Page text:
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Elon Musk’s Government

Mars Satellite

“How do you envision humans governing a separate planet?”

Elon Musk answered the above question when speaking at Stanford recently by saying that because a Martian government would be built on a clean foundation, it would probably be something closer to a direct democracy (in which every member votes on laws and policies directly) rather than a representative democracy (like what we find in the Western world today).

In the past, such direct democracy was infeasible. There was no tool or engine by which everyone could vote on everything. Communication was only as fast as a horse and illiteracy was prevalent, so it was rational to have elected representatives voting on behalf of their constituents. The absence of technology and education made it so.

Of course, today this isn’t the case — so Elon gave three intuitive ideas that could apply to a new Martian government (or simply a terrestrial upgrade).

Legal Limits

Elon credits Google co-founder Larry Page for this first concept. The idea is that laws be limited in size via a simple mechanism like word count. Currently we have 1,000-page laws which nobody has read. “If you can’t write the law in 1,000 words then it probably shouldn’t be there.… Read More

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The True Cost of Ownership

whiteness

Minimalism has taken many forms these days. It’s even become a pop-culture trend. I suspect it is partly related to the economic downturn, a newish need to make more from less. For me, minimalism can be broken down into several parts. Maybe some of this will resonate with you. Some write off minimalism as hippy-foo-foo bullshit. Well, let me appeal to minimalism with reason.

By deciding to bring some new thing into your life, you have to calculate whether the gain will offset the cost. This mental process sounds like a pain in the ass, but most of you already do this when making a purchase. That’s how you decide whether the new pair of pants or coffee table or samurai sword is worth the advertised price.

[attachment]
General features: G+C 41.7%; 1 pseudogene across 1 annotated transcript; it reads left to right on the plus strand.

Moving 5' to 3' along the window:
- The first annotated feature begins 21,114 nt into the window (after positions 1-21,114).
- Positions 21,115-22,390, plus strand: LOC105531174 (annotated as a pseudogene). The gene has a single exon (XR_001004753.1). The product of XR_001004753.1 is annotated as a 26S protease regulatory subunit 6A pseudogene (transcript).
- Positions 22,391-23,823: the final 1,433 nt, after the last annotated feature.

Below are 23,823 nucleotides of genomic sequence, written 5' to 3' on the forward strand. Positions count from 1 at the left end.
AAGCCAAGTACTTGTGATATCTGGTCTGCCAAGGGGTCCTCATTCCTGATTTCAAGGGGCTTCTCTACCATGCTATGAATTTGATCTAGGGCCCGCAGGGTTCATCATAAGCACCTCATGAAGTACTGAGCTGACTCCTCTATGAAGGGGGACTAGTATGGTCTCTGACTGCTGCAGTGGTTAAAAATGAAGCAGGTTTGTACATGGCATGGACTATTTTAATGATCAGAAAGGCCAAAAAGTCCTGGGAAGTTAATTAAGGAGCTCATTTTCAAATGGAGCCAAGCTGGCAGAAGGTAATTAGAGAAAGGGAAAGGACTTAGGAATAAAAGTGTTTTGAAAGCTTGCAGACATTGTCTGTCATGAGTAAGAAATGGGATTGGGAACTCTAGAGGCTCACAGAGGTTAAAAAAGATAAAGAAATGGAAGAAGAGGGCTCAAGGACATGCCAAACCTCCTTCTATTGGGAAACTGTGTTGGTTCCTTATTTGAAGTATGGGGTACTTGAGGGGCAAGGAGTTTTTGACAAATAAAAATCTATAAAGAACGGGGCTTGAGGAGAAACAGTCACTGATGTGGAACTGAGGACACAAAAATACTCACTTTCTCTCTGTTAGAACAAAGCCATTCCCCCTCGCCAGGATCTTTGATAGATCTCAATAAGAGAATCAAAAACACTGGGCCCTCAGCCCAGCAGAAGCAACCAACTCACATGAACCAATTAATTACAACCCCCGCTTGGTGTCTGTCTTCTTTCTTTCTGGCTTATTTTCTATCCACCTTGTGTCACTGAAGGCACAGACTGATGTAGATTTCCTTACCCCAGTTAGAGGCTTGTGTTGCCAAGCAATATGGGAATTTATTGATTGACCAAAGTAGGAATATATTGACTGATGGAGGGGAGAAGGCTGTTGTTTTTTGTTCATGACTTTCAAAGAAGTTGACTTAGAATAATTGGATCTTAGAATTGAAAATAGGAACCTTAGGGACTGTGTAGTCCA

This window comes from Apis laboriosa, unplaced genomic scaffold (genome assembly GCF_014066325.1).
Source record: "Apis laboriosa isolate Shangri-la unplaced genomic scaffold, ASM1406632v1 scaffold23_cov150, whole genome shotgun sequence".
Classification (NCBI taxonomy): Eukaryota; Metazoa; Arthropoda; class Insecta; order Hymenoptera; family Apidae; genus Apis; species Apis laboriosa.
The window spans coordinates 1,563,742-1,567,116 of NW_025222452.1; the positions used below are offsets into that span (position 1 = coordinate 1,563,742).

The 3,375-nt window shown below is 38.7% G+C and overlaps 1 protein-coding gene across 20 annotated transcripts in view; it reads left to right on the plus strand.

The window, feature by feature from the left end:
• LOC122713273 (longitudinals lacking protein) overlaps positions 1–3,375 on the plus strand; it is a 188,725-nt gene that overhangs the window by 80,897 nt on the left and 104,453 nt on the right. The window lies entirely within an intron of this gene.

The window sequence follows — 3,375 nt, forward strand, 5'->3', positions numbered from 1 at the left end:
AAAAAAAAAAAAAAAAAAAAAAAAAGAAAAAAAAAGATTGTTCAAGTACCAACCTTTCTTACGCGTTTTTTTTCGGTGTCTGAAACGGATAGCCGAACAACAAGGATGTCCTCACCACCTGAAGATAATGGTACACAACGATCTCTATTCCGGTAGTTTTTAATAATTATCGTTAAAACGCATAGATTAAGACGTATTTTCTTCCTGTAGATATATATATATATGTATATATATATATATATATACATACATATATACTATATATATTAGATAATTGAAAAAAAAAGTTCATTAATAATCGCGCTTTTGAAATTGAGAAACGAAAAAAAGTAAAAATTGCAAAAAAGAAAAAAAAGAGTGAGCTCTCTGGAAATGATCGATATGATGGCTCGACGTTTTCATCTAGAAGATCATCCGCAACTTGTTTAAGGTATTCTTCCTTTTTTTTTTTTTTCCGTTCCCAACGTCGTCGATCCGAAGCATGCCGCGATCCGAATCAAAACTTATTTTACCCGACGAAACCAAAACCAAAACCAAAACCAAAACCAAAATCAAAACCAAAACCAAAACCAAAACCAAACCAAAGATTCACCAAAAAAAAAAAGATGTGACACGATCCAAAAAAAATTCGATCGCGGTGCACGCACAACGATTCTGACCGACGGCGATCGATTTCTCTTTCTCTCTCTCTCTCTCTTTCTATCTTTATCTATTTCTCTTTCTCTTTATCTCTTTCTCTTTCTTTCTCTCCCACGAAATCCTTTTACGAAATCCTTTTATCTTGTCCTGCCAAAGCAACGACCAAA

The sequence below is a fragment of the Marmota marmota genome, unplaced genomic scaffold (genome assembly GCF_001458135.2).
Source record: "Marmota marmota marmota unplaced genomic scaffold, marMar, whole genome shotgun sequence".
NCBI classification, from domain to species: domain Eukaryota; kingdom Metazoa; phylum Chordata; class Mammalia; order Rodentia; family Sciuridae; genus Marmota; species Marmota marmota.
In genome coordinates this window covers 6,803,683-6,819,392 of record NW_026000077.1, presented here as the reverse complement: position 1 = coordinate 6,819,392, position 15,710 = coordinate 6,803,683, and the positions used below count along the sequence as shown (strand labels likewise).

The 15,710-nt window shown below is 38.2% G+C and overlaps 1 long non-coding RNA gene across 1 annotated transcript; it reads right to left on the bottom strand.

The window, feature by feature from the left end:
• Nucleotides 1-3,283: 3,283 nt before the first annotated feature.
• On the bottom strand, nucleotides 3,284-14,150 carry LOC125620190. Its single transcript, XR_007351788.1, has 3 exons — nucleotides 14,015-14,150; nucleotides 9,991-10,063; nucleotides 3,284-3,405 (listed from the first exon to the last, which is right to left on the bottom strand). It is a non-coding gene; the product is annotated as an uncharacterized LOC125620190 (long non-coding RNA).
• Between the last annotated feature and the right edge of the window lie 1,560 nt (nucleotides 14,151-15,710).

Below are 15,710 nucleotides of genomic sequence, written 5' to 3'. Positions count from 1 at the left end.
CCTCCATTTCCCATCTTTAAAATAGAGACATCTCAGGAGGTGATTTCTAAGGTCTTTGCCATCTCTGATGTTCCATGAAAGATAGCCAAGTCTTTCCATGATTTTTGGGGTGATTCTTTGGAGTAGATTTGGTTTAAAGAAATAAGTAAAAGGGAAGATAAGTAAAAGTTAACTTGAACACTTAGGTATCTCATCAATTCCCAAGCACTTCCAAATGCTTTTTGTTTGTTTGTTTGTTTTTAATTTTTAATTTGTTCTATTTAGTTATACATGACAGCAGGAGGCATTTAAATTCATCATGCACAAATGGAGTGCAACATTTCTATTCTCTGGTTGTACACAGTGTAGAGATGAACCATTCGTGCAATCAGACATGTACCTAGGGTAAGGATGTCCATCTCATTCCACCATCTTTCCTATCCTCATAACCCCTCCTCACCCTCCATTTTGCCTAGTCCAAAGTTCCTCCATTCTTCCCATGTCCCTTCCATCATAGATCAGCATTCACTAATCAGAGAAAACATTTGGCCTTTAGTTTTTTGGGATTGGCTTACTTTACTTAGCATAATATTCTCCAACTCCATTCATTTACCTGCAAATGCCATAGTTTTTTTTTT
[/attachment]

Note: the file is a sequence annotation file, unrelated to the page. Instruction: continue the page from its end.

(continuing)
The problem is that, usually, the only cost in this mental exercise that is weighed against the reward is a monetary one. The cost of owning a physical item does not end at the checkout. It echoes forward in time for the entire duration that it’s in your possession.

Here are some examples of forgotten costs accrued when making a purchase:

  • Time/effort required to get to the store
  • Time/effort required to transport the item to its final location
  • Assembly/Activation/Setup
  • Space cost (assuming it’s not digital, it will take up space)
  • Maintenance/Cleaning
  • Relocation/Removal/Disposal (The item is your responsibility until it’s not)

For instance, say you buy or rent a living space.… Read More

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How We Killed the Universe


One summer a few years ago I found myself on a Colorado bluff
with an elevation of about 11,000 feet. As blue skies turned to gold, my companions and I built a fire, cooked ramen noodles, and pulled the cork from a bottle of red wine. We passed the bottle around as the Earth turned its back on the Sun, pulling us into shadows.

One can face east at sunset and watch darkness rise. The darkness climbed higher and soon specks of light began popping out for us from across the oceans of time. The Milky Way hung above us and we became very, very small. Our pasts and our futures seemed to shrink before us and vanish with a wink.

It is a powerful tool to be able to zoom out so far that one’s entire life simply vanishes. If any one experience can be said to put life in perspective, it is most certainly gazing at the starscape above us. I have come to realize the unfortunate truth that many of us are not often afforded this lens. The advent of electricity brought light pollution and in the span of a few generations we have mortally wounded the night sky and with it our window to the universe.… Read More

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